Indonesian lawmakers push for tougher anti-terror laws after Solo suicide bombing

Indonesian police officers stand guard after a suicide bomb attack at the Police Headquarters in Solo, Central Java, Indonesia, on July 5.
Indonesian police officers stand guard after a suicide bomb attack at the Police Headquarters in Solo, Central Java, Indonesia, on July 5. PHOTO: EPA

JAKARTA - Lawmakers in Indonesia are pushing for a draft Bill which expands police powers in counter-terrorism to be passed following Tuesday’s suicide bombing in Solo, Central Java.

Law and Human Rights Minister Yasonna Laoly said revisions to the Anti-Terrorism Bill of 2003, still being deliberated by Parliament, must be prioritised to prevent further attacks.

“The incident in Solo makes us realise again that the threat of terrorism is real,” Mr Yasonna said on the sidelines of an Idul Fitri event on Wednesday (July 6) night. “It’s a global phenomenon... and it will continue.”

House Speaker Ade Komarudin and his counterpart in the People’s Consultative Assembly, Mr Zulkifli Hasan, in a rare unified voice, echoed the call to pass the tougher anti-terror laws which have been in deliberation for months. 

Mr Ade said on Wednesday in Tempo news that the latest incident is a new impetus for the draft Bill, first tabled by the government after the Jan 14 terror attack in Jakarta.

He said proposed changes to the law must be able to counter terrorism “structurally and intellectually”, and that “people would not blow themselves up” if they had not been wrongly indoctrinated.

“Terrorism covers things such as ideology, education, and religion,” said the head of Indonesia’s House of Representatives. “And education is important to prevent terrorism.”

Mr Zulkifli on Wednesday also called for unity in the fight against terrorism, calling it a violation of human rights”.

He told Antara news that he hoped that the revisions of the anti-terror Bill will be completed this year. “The faster it is completed, the better it will be,” he added.

Their comments came a day after a suicide bomber, a local man named Nur Rohman who was on a terrorist wanted list, blew himself up outside a police station in the hometown of President Joko Widodo.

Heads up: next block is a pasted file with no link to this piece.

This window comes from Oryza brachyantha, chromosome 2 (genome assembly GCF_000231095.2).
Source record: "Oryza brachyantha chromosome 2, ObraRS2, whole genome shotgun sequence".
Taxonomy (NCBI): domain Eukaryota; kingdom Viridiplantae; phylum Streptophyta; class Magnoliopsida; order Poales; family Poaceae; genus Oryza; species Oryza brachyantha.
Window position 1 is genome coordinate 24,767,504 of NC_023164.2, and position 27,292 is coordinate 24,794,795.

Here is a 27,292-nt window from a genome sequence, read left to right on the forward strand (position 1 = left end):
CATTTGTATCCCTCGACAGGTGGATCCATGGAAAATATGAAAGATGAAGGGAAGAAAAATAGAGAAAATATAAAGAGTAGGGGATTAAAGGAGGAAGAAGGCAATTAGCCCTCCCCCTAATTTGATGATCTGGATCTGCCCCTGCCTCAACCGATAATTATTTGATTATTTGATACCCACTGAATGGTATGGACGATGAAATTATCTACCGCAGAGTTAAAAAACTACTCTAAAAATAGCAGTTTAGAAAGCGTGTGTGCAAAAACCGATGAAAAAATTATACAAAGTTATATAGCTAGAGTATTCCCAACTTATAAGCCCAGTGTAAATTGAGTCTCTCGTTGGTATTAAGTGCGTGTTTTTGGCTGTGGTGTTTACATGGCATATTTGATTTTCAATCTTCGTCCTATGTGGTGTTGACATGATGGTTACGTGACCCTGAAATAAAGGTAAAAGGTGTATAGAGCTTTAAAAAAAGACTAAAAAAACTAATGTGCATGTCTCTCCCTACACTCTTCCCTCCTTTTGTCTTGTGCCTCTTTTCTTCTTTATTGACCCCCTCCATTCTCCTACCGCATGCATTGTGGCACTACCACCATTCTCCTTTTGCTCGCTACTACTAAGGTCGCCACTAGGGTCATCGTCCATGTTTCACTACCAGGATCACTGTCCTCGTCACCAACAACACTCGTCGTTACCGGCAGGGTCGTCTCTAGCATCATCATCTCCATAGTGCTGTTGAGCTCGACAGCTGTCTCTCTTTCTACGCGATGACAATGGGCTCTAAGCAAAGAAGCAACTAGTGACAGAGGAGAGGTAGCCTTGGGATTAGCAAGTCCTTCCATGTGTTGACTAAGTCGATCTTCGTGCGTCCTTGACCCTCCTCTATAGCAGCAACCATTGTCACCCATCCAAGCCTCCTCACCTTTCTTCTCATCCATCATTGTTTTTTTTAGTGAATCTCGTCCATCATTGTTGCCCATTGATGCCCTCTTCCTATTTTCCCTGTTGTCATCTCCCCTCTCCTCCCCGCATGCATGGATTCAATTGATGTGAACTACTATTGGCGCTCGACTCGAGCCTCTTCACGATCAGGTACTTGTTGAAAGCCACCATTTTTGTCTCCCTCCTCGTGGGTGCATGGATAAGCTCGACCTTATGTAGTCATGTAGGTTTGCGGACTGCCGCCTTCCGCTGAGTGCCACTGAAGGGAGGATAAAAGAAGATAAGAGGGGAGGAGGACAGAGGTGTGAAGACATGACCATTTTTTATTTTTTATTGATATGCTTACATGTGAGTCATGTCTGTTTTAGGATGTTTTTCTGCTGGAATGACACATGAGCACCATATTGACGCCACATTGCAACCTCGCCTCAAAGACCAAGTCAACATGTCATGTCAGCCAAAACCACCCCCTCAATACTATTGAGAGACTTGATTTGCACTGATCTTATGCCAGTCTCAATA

An officer who intercepted the attacker before he got near the station was wounded. 

Nur Rohman was a member of a domestic terror cell that had ties to Bahrun Naim, an Indonesian militant now fighting for the Islamic State in Iraq and Syria (ISIS).

The Solo bombing was just one of several attacks that security analysts say may be coordinated strikes around the world by militants loyal to the militant group during the holy month of Ramadan.

Indonesia’s Anti-Terrorism Bill, first enacted the year after the 2002 Bali bombings that killed 202 people, makes it illegal for anyone who runs a terrorist cell. However, it falls short of extending punishment to anyone pledging support to or joining groups such as ISIS, for instance.

This has been a bugbear for the police, often hampering their ability to put terrorists behind bars or prevent terror suspects from carrying out attacks.

Hundreds of Indonesians have travelled to the Middle East to support or fight for ISIS since 2013. Security chiefs have lamented that the lack of tougher anti-terror laws enables such people to return to Indonesia without the risk of prosecution.

Many terrorist suspects arrested in connection with the Jakarta attack earlier this year had to be released because current laws prevent them from being held for extended periods unless the police have sufficient evidence.

Once the proposed changes to the anti-terror Bill are passed, the police will be able to hold people suspected of terror attack plots for up to six months.

The revised law will also make it illegal for Indonesians to join militant groups like ISIS overseas, while providing a clearer definition of terrorism.

Other changes being discussed by lawmakers include revoking the citizenship and barring the return of Indonesians who engage in terrorism activities overseas.